Texas gubernatorial candidates Gov. Greg Abbott (R) and Beto O'Rourke took to the debate stage Friday night, in a verbal match-up multiple outlets seem to agree did little to alter the trajectory of the highly-watched race. At a university performance hall in the Texas border city of Edinburg, the pair went back and forth (without an audience) on topics like gun violence, immigration, crime, and abortion, writes The New York Times. "Abbott labeled O'Rourke a flip-flopper while O'Rourke continually emphasized that Abbott has had eight years to fix problems such as shoring up the state's shaky power grid and school violence and hasn't been able to get it done," adds The Houston Chronicle. Despite having no clear winner, the outcome of the debate appears most likely to benefit Abbott, "who has been leading in the polls and has commanded a larger campaign war chest going into the final stretch," the Times adds. Meanwhile, Connecticut and Oregon held gubernatorial debates last week, as well, while Maryland's Republican nominee Dan Cox addressed a Morgan State University forum that his opponent Wes Moore declined to attend, per NBC News.
Bet you didn't have this on your midterms bingo card: Wawa, the popular convenience store and gas station chain, has accused New Jersey congressional candidate Matt Jenkins of ripping off an archived version of its longtime goose trademark in his campaign logo. Company executives have since issued a cease-and-desist, requesting that Jenkins refrain from using the "Wawa Goose logo or any logo that is confusingly similar." "If Wawa allows other uses — such as the use by your campaign — it runs the very real risk that its trademarks will be weakened," the letter continues. "As a New Jerseyan, familiar with Wawa's reputation among and relationship with the public, we trust that is not something that you would want to occur." In Wawa's view, the pair of flying geese featured in Jenkin's campaign logo are uncomfortably similar to those of the chain's 1990-2004 trademark, thus suggesting Wawa is perhaps associated with or sponsoring his campaign, Politico notes. But Jenkins maintains that the resemblance is just a coincidence: "It is only a coincidence [the logos] are similar. Anyone who has been to my district has seen geese and seagulls," he wrote on Twitter. Ultimately, Jenkins told Politico he was unsure if he'd update the logo. "This is going to cost me money to change," he said. "Everybody knows my finances. I don't have any. To go out and reprint my signs, all my literature." The Democratic nominee will challenge longtime incumbent Rep. Chris Smith in November, and is expected to lose, Politico adds.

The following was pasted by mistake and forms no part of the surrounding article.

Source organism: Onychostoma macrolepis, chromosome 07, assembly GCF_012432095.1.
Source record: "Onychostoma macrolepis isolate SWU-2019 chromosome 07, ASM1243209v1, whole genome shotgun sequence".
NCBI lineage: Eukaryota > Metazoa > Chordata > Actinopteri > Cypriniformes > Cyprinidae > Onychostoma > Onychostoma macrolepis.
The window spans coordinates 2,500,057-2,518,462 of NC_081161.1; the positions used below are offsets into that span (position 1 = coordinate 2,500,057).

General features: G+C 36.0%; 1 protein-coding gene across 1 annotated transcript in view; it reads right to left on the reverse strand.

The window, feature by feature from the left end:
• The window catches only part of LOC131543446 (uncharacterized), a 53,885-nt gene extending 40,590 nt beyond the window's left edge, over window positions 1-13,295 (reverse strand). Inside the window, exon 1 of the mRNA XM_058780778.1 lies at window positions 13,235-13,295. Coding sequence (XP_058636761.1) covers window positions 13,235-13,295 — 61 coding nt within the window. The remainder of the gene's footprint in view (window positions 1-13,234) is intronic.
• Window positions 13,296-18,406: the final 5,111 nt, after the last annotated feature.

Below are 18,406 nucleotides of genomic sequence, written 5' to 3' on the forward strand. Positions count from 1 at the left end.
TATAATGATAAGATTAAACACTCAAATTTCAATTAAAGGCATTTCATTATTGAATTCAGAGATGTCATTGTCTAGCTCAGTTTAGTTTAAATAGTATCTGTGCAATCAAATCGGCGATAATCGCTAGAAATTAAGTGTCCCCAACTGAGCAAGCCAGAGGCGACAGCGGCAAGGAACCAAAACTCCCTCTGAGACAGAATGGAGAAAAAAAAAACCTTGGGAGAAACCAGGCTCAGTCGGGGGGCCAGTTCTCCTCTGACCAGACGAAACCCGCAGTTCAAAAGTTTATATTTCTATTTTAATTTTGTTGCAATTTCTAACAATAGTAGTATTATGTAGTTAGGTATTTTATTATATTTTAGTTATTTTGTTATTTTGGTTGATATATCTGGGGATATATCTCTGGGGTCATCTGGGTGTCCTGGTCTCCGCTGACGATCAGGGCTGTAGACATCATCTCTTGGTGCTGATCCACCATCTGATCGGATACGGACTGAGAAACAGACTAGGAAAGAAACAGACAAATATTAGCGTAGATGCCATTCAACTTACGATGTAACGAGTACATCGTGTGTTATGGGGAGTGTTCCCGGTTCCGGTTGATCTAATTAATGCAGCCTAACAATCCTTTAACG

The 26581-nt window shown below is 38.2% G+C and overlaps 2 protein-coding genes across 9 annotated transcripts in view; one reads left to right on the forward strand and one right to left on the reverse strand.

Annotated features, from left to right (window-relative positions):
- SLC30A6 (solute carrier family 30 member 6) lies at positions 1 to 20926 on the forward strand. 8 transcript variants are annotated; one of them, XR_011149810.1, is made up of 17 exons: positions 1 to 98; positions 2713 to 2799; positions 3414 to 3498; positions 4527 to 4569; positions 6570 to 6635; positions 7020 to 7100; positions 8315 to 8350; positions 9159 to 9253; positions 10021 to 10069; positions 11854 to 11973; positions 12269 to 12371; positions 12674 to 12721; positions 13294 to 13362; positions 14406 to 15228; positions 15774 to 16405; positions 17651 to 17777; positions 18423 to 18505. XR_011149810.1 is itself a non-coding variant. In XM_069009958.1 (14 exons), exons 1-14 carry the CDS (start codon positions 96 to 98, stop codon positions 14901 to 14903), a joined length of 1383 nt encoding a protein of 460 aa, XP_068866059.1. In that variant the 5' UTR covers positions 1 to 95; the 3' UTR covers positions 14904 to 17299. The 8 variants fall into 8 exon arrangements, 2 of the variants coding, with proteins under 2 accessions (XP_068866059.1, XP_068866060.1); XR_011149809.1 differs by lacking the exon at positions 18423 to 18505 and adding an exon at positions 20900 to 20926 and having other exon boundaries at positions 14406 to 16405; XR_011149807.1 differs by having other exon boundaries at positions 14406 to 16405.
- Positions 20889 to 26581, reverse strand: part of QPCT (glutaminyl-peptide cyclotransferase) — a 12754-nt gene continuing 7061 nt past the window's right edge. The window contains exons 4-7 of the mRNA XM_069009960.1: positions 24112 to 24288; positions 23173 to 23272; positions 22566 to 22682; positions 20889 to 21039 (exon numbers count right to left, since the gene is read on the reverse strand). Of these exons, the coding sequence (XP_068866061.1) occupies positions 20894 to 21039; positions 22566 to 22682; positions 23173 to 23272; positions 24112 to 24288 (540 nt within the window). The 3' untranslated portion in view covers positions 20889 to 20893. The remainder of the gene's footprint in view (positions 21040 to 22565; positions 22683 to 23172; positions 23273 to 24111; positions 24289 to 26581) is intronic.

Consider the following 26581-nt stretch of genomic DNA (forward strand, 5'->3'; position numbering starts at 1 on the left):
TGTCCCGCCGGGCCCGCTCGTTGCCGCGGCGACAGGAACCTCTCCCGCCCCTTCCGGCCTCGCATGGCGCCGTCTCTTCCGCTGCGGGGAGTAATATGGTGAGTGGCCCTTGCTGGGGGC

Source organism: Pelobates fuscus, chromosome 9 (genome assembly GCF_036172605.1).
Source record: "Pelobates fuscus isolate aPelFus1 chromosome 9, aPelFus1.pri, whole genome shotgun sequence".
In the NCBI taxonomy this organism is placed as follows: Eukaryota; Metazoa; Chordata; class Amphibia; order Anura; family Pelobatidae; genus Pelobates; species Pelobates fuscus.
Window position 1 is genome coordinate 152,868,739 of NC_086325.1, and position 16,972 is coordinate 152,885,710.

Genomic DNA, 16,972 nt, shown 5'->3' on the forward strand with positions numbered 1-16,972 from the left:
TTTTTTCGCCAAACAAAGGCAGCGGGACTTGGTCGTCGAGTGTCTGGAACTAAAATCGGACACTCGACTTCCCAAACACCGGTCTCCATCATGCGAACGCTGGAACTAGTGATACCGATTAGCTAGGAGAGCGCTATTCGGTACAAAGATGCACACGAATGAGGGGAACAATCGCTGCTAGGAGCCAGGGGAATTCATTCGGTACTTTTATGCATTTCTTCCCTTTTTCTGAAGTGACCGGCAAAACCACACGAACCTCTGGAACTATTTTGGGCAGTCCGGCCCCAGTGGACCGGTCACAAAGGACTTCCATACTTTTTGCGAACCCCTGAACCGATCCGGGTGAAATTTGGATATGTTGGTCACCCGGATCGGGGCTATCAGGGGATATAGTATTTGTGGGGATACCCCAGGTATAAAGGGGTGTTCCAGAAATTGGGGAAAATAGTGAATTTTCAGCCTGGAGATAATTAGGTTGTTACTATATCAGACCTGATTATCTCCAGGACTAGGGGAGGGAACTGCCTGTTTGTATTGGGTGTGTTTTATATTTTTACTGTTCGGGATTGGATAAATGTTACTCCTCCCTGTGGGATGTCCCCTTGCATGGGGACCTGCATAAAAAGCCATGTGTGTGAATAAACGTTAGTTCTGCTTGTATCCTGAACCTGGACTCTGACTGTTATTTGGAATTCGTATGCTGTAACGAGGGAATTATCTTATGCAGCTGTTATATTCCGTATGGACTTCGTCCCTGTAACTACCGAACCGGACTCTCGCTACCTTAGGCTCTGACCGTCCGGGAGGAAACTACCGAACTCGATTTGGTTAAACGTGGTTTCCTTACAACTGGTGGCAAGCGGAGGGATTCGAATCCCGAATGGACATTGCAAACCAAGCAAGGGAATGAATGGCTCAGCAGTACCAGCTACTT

"A stunning stat on Donald Trump's endorsed candidates." [CNN]
Where Democrats might lose with minority voters this November. [WSJ]
Less than half of Americans think midterms candidates should commit to accepting the results of their contests. [The Hill]
Treasury Secretary Janet Yellen possibly exiting the Biden administration after the midterms. [Axios]
Trump says McConnell has a "death wish" in voting for Democrats' bills — and The Wall Street Journal Editorial Board is not pleased. [WSJ]
The Times' Nate Cohn takes on the Democrats' chances of retaining the House. [NYT]
Coming up …
… Did somebody say debate season? Prepare this week for a Wednesday match-up between Kansas governor and Democratic nominee Laura Kelly and Republican Attorney General Derek Schmidt; a Thursday face-off between Arizona Senate candidates Blake Masters (R) and Sen. Mark Kelly (D); and a Friday debate between North Carolina Senate nominees Rep. Ted Budd (R) and challenger Cheri Beasley, per Politico.
And if that weren't enough action for your week, just wait until the September jobs numbers drop on Friday.